Poly(Ethylene Glycol) Functionalized Graphene Oxide in Tissue Engineering: A Review on Recent Advances
Authors Ghosh S, Chatterjee K
Received 21 April 2020
Accepted for publication 24 June 2020
Published 12 August 2020 Volume 2020:15 Pages 5991—6006
Checked for plagiarism Yes
Review by Single anonymous peer review
Peer reviewer comments 5
Editor who approved publication: Prof. Dr. Thomas J. Webster
Santanu Ghosh, Kaushik Chatterjee
Department of Materials Engineering, Indian Institute of Science, Bangalore, India
Correspondence: Kaushik Chatterjee Tel +91-80-22933408
Email [email protected]
Abstract: Owing to the unique physical, chemical, mechanical and electrical properties, graphene and its derivatives have been extensively researched for diverse biomedical applications including in tissue engineering since the past decade. Tunable chemical functionalities of graphene oxide (GO), a graphene derivative, allow easy surface functionalization. Functionalization of GO with poly(ethylene glycol) (PEG) (PEG-GO) has received significant attention as it offers superior solubility, stability, and biocompatibility. Besides being an attractive candidate for drug delivery, PEG-GO can aid in the attachment, proliferation, and differentiation of stem cells, thereby augmenting tissue engineering. PEG-GO has shown excellent antibacterial efficacy, which could be an added advantage to minimize implant-associated infections. This review describes the synthesis techniques, properties, and biological potential of PEG-GO towards mammalian and bacterial cells. Studies wherein these nanomaterials have been explored for engineering various tissues are reviewed along with future opportunities in this field.
Keywords: graphene, graphene oxide, PEG, poly(ethylene glycol), nanomaterials, tissue engineering
Since the report of Novoselov et al1 on the first two-dimensional (2D) carbonaceous material, graphene has attracted enormous interest in the field of nanotechnology owing to its unique mechanical, thermal, and optical properties.2,3 The single layer of graphene consists of sp2 hybridized carbon atoms connected to each other forming a honeycomb lattice structure.4 Several top-down and bottom-up techniques have been successfully employed to prepare graphene and its derivatives. These methods broadly involve chemical exfoliation, mechanical exfoliation, chemical-vapor deposition, and epitaxial growth.5 Different synthesis methods may yield different derivatives of graphene where the primary difference lies in the chemical functionalities on the nanomaterial. Chemical exfoliation is widely employed to produce graphene sheets rich in oxygen-containing functional groups and is referred to as graphene oxide (GO). Subsequent chemical/thermal treatment of GO results in reduced graphene oxide (rGO) with fewer such groups.6
Owing to the ultra-high surface area, tunable opto-electronic properties, and easy functionalization, graphene and its derivatives such as GO and rGO have been extensively explored in biomedical research for the last decade including but not limited to drug delivery, gene delivery, protein delivery, bio-imaging, photothermal therapy, and tissue engineering, etc.7,8 However, clinical translation of graphene-based technologies has been slow due to challenges such as non-specific adsorption of proteins, poor stability in biological fluids, and cytotoxicity. To overcome these bottlenecks, researchers have exploring different routes for functionalizing GO. A popular and promising strategy has been the functionalization with poly(ethylene glycol) (PEG-GO) through covalent bonding or non-covalent interactions, which imparts remarkably high aqueous stability as well as enhanced biocompatibility.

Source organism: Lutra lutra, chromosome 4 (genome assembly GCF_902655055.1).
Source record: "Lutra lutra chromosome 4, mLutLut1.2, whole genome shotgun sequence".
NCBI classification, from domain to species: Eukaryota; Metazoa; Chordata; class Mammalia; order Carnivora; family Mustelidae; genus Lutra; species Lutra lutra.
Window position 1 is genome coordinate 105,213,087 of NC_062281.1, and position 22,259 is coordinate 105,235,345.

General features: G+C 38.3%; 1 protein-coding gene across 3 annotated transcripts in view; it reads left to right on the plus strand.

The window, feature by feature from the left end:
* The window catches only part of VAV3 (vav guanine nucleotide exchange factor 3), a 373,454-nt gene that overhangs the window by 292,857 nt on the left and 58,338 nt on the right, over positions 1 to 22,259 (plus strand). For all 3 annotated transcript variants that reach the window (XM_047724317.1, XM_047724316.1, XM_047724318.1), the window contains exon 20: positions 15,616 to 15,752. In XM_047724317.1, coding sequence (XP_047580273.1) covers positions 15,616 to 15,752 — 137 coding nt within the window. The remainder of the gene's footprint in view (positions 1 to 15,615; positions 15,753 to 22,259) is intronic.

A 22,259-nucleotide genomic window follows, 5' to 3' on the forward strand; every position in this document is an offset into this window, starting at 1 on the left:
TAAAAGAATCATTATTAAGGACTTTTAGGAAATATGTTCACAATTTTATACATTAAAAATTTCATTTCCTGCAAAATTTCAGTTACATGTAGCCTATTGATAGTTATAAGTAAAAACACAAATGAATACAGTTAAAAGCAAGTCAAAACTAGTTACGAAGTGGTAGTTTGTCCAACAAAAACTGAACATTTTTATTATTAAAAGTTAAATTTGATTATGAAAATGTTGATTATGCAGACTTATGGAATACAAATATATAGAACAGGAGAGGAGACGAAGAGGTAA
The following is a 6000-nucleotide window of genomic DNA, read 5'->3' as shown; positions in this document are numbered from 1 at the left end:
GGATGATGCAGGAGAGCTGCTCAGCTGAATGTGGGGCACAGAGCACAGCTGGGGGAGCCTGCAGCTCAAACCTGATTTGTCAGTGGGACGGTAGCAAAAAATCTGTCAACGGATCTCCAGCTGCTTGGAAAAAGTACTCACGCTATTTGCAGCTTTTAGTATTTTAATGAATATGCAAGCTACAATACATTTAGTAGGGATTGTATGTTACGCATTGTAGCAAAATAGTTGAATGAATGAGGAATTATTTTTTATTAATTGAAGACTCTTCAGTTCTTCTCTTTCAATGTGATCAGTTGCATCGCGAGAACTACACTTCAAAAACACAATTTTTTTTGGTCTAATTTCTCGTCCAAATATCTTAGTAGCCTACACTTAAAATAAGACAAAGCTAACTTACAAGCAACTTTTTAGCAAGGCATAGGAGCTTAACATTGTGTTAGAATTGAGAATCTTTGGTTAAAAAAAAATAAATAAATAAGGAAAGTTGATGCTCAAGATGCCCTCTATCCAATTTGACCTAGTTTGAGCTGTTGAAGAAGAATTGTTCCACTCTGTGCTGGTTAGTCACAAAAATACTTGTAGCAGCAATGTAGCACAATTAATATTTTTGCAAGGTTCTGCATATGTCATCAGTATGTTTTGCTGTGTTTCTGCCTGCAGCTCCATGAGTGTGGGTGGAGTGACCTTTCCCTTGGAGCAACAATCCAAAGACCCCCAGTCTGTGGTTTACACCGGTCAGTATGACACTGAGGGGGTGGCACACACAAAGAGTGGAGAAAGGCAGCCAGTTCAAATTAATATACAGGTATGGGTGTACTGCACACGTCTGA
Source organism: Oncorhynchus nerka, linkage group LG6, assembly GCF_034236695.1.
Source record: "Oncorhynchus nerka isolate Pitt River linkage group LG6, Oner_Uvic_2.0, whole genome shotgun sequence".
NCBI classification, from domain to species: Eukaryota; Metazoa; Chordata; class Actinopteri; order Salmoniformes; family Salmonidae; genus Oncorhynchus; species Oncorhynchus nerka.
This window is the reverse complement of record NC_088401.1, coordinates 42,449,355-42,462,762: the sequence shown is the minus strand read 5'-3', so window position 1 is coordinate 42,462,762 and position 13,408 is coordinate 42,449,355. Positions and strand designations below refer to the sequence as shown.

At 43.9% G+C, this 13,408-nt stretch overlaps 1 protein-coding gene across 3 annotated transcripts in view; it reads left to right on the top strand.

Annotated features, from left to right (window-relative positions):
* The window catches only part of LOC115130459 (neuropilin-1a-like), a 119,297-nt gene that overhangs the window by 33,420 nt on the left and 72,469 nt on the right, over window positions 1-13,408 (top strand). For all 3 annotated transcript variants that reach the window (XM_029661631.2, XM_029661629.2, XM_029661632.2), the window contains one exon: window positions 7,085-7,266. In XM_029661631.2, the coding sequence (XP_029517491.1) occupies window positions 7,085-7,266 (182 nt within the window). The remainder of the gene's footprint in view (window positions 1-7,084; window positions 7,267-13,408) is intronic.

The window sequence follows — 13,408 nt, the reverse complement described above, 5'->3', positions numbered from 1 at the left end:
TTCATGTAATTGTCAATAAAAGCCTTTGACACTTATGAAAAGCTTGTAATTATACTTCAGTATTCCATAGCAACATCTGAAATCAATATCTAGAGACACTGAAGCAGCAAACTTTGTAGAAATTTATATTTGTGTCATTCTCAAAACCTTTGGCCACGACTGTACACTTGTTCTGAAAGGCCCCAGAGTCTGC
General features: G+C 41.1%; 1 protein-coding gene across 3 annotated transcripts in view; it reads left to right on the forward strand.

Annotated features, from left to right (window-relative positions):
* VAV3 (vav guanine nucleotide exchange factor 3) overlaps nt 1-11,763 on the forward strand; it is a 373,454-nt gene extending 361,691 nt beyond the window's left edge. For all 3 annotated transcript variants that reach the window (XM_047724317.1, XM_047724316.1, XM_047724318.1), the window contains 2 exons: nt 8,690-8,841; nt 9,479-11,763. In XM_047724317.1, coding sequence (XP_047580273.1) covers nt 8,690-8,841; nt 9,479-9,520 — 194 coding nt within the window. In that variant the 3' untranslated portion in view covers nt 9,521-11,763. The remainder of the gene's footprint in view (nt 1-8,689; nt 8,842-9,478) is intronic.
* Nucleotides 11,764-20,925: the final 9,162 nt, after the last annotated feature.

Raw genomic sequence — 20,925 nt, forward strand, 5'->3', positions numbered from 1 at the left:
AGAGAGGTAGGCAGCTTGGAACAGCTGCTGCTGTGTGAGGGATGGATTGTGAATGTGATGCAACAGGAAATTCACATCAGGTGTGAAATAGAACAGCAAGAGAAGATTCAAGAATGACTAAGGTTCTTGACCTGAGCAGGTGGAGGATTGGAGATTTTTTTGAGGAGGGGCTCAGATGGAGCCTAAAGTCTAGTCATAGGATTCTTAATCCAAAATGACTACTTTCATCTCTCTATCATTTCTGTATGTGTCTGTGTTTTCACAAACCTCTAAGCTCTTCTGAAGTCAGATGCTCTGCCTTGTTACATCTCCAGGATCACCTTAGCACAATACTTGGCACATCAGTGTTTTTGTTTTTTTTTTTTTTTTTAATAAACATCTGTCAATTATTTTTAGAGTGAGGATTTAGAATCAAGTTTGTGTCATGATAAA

Unlike GO, PEG-GO remains highly dispersed in serum-containing solutions,9 which enables it to serve as a superior carrier for hydrophobic drugs. Xu et al10 delivered paclitaxel, a hydrophobic anticancer drug using PEG-GO, which was stable as well as biocompatible in physiological fluids. Liu et al11 observed that although GO was soluble in water, it aggregated in aqueous solutions rich in salts and proteins due to electrostatic interactions or non-specific protein binding. So, covalently conjugation of star-shaped PEG-amine with GO enhanced aqueous stability rendering it suitable for delivering hydrophobic molecules. Kazempour et al12 used PEG-GO to successfully load another anticancer drug doxorubicin. The nanohybrid exhibited pH-dependent drug release with superior cytocompatibility than the unmodified GO. Yang et al13 studied the long-term biodistribution, pharmacokinetics and the toxicity of PEGylated GO in vivo. They have observed no obvious toxicity at a dose of 20 mg/kg in Balb/c mice using a combination of hematology, histology, and biochemical analysis of blood. The nanoparticles were cleared through renal and fecal excretion. PEG-GO was also investigated for photodynamic therapy. Tian et al14 developed a nanoconstruct using PEG and GO loaded with a photosensitizer Chlorin e6 (Ce6) through supramolecular π-π stacking. They utilized the photothermal property of graphene to initiate the delivery of Ce6 by local heating with a low power near-infrared (NIR) laser. Zhang et al15 further demonstrated the potential of dual therapy by synergistically using photothermal therapy and delivery of chemotherapeutic drug using PEG-GO.
GO has emerged as a promising candidate material for tissue engineering. Tissue engineering is defined as
an interdisciplinary field that applies the principles of engineering and the life sciences toward the development of biological substitutes that restore, maintain, or improve tissue function.16